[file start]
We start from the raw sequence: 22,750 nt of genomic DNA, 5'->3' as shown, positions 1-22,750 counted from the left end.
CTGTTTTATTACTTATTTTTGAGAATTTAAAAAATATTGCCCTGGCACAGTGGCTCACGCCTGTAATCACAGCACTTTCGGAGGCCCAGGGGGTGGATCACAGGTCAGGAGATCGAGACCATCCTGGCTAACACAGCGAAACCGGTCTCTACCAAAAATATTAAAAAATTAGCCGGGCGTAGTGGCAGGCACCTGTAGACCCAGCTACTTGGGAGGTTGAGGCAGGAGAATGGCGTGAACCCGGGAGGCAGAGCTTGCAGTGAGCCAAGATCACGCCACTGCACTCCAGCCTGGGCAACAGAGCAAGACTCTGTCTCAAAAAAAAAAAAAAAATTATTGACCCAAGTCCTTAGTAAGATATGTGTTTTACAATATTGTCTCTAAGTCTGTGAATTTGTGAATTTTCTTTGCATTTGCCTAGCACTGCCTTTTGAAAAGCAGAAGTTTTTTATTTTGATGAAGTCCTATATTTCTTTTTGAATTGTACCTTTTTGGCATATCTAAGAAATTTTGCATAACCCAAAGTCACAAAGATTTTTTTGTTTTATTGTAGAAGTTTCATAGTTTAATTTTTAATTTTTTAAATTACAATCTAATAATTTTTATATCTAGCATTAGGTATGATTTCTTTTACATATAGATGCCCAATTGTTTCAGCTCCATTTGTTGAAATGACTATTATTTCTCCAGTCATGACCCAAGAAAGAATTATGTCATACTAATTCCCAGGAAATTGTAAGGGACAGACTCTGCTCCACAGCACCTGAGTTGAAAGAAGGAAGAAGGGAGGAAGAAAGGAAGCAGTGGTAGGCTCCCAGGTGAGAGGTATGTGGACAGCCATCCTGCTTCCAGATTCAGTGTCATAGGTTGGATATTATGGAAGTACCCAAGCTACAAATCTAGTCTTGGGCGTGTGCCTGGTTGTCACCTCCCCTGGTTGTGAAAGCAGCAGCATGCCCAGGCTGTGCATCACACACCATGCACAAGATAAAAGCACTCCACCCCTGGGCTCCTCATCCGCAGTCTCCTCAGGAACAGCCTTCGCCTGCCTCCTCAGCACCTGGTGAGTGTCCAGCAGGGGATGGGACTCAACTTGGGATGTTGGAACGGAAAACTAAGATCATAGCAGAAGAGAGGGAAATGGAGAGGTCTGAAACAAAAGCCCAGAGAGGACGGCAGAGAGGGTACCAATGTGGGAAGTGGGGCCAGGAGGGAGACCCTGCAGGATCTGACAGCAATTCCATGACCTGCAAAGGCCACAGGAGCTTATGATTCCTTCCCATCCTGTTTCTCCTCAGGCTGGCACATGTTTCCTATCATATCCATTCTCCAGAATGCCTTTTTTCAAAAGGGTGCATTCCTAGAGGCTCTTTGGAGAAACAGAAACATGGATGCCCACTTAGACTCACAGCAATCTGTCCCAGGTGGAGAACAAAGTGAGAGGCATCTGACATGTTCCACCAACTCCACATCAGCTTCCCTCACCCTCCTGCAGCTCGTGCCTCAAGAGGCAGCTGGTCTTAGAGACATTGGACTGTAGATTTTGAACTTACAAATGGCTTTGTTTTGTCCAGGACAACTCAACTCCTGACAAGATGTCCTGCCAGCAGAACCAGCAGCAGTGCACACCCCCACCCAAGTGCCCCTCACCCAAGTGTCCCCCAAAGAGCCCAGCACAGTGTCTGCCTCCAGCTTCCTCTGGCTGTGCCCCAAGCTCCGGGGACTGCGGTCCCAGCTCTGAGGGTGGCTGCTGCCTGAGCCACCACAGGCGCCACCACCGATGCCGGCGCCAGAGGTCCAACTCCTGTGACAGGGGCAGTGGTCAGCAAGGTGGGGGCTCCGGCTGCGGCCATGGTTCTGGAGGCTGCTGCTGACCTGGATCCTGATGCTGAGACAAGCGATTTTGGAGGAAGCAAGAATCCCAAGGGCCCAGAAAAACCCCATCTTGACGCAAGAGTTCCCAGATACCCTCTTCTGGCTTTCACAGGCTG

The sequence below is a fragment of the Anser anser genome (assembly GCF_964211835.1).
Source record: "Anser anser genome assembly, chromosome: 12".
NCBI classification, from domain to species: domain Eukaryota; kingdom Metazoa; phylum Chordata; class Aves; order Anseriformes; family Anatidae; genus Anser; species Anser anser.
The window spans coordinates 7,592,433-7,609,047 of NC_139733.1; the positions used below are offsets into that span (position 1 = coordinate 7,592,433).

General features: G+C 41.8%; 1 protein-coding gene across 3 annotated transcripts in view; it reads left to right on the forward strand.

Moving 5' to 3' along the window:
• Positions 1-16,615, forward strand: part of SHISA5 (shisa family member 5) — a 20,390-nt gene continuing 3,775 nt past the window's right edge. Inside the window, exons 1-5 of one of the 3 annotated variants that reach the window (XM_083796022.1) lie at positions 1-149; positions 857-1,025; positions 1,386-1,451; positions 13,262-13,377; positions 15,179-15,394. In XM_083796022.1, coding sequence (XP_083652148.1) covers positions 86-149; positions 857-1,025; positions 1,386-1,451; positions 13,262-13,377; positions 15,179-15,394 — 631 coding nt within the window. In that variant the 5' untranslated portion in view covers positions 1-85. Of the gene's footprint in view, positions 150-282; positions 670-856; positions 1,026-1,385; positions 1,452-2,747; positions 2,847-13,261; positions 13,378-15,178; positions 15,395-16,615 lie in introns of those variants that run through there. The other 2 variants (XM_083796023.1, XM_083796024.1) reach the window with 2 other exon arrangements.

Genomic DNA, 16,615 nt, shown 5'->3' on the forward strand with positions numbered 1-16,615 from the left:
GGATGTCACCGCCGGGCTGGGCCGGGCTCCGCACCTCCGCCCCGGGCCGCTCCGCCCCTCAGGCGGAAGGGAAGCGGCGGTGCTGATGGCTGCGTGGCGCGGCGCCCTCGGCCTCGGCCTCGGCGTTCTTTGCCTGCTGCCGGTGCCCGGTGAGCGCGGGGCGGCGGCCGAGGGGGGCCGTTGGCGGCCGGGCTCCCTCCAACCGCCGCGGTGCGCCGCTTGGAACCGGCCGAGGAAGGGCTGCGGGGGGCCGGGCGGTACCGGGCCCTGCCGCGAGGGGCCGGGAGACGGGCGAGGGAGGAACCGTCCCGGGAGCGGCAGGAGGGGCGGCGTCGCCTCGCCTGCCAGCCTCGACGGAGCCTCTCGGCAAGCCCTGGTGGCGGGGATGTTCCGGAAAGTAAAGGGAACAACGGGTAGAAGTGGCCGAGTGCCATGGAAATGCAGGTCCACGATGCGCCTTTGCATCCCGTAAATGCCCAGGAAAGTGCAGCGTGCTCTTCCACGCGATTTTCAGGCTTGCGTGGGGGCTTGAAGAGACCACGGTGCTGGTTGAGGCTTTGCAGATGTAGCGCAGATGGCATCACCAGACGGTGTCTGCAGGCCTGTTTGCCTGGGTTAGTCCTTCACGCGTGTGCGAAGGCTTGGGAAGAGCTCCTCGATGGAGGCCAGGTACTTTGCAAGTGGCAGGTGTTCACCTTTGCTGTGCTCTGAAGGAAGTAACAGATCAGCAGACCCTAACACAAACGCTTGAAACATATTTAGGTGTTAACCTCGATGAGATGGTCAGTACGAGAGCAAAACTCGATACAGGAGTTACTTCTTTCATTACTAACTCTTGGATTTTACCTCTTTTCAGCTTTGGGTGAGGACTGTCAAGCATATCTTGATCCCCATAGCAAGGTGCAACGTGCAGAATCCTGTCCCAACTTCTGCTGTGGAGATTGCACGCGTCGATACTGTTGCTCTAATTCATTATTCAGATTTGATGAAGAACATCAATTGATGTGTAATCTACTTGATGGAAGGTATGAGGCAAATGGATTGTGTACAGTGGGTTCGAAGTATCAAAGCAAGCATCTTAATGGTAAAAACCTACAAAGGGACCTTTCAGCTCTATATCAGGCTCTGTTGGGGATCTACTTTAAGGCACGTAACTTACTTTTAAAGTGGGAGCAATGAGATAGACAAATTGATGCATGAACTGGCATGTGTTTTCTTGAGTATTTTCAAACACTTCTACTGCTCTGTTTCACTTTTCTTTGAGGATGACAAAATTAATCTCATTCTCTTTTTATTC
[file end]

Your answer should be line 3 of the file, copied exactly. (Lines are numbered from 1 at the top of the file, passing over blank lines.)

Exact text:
The sequence below is a fragment of the Anser anser genome (assembly GCF_964211835.1).